PowerApps 101: Create your own forms

Quite often you want to customise the out-of-the-box forms that PowerApps provides, for example to:

  • Collect user input over more than one screen
  • Implement cascading dropdowns
  • Include business logic in the forms
  • Combine user input with other data

In my experience it is often easier to create your own form(s) from scratch and then adding the bells and whistles, rather than customising the out-of-the-box forms.

I will demonstrate this by building a one screen app based on a simple table, let’s call it MyTable  that has three columns:

  • An auto-generated ID column of any type (typically integer or text)
  • A text column called Title
  • A numeric (integer, decimal or float) column called MyAmount

This table could be stored anywhere, but for example SharePoint or Azure SQL Database or even CDS.  Create such a table and populate it with 3-4 records so that there is some data to start with.

Here are the steps that we will now take to build the app in PowerApps Studio or in the web editor:

  1. Create a blank app (not an app from data, please)
  2. Add MyTable as a data source
  3. OnScreen1, create a vertical blank gallery on the left hand side, Gallery1, and set its Items property to
  4. Set Gallery1’s OnSelect property to
    Set(SelectedId, ThisItem.ID)
  5. Also set Gallery1’s TemplateFill property to
    If(ThisItem.ID = SelectedId , LightBlue, RGBA(0, 0, 0, 0))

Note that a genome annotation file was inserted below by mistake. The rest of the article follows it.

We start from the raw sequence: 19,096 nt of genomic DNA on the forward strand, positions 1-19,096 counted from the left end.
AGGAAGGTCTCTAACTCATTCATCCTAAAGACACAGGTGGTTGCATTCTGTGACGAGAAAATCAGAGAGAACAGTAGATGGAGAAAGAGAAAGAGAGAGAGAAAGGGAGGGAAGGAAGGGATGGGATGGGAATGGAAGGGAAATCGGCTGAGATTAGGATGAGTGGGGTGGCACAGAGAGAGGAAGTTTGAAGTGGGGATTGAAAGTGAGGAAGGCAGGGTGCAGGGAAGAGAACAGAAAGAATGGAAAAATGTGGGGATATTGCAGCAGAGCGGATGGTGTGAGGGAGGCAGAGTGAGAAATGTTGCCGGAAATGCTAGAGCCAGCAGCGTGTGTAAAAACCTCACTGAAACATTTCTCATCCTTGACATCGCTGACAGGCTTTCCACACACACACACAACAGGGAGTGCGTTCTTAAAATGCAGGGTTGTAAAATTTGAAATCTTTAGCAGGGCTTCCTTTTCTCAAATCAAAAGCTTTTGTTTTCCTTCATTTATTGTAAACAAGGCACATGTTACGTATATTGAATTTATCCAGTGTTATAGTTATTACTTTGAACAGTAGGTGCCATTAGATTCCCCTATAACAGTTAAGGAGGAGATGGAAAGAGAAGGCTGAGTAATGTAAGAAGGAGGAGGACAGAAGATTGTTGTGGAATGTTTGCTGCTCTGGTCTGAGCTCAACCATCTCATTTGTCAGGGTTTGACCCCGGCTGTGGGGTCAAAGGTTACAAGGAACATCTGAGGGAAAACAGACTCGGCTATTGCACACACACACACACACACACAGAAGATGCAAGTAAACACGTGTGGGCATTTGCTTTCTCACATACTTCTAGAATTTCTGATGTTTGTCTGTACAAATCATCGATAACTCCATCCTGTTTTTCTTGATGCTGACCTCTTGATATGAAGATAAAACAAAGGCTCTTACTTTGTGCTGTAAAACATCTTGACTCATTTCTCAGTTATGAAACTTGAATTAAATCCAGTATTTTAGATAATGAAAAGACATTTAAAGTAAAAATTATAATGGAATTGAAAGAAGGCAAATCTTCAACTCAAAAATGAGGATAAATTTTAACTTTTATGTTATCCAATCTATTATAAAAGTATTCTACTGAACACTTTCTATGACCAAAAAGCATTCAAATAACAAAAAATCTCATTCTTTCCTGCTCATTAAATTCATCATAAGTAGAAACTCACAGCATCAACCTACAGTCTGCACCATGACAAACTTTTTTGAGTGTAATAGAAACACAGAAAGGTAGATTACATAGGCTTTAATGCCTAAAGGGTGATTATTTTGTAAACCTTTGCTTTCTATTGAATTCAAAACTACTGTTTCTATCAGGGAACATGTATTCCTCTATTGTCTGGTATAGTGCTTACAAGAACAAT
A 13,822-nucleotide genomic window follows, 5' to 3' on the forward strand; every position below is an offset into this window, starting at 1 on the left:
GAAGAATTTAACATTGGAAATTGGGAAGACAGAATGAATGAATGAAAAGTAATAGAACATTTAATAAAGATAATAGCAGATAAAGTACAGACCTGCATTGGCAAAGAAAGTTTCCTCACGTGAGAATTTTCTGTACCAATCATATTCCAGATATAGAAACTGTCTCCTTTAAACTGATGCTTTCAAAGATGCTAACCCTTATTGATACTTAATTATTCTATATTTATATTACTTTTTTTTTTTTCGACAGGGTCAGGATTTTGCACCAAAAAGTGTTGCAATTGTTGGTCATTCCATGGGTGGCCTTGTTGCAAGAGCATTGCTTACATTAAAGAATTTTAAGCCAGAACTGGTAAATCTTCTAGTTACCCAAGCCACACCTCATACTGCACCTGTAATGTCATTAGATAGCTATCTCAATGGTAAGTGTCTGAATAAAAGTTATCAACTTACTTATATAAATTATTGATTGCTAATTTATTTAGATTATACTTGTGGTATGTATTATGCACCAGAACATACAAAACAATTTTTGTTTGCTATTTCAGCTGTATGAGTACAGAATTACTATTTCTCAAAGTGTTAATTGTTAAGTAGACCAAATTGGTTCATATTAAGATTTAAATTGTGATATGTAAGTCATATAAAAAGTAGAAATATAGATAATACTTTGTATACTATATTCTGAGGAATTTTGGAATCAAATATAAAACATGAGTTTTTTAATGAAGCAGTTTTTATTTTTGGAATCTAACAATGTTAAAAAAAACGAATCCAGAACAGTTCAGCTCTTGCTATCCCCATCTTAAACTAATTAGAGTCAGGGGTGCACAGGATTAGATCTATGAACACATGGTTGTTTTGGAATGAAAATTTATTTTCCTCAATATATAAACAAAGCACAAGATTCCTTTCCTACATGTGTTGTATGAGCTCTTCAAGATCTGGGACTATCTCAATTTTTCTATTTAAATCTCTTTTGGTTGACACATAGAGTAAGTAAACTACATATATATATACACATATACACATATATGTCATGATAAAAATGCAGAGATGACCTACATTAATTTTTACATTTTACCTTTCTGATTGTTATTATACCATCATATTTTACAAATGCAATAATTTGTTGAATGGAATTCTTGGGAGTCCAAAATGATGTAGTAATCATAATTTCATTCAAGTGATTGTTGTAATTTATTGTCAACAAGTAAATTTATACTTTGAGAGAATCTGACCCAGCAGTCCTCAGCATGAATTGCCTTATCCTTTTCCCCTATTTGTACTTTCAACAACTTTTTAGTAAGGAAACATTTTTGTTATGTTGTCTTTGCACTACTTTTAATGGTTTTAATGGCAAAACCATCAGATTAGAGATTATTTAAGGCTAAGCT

6. Add three labels to the template of Gallery1 and set their Text property to

    You should now see the sample data displayed in your gallery, and whichever record is selected should be in a light blue background.  Here is what my app looked like at this stage with the sample data

  7. Now on the right side of the screen place these five icons at the top
    These are the icons that we will control submission of data with these actions

    1. New
    2. Delete
    3. Edit
    4. Save
    5. Cancel
  8. Set the OnSelect property for the New icon to
    UpdateContext({Editing: true, NewRecord:true})
  9. Set the OnSelect property for the Delete icon to
    Remove(MyTable, {ID: SelectedId});
    Set(SelectedId, First(Gallery1.AllItems).ID)
  10. Set the OnSelect property for the Edit icon to
    UpdateContext({Editing: true})
  11. Set the OnSelect property for the Cancel icon to
    UpdateContext({NewRecord:false, Editing:false})
  12. Set Gallery1’s as well as the New icon’s DisplayMode property to this, please note the ! before Editing
    If(!Editing, DisplayMode.Edit, DisplayMode.Disabled)
  13. Set the Delete and Edit icons’ DisplayMode property to this, please note the ! before Editing
    If(!Editing && SelectedId in Gallery1.AllItems.ID,
    DisplayMode.Edit, DisplayMode.Disabled)
  14. Set the Save and Cancel icons’ DisplayMode property to this, please note that there is no ! before Editing
    If(Editing, DisplayMode.Edit, DisplayMode.Disabled)

    We will return to the Save icons’ OnSelect property at the end

  15. Insert a label and two text inputs below the icons and rename them to Label_ID, TextInputTitle and TextInputMyAmount respectively.  The app should now look something like this: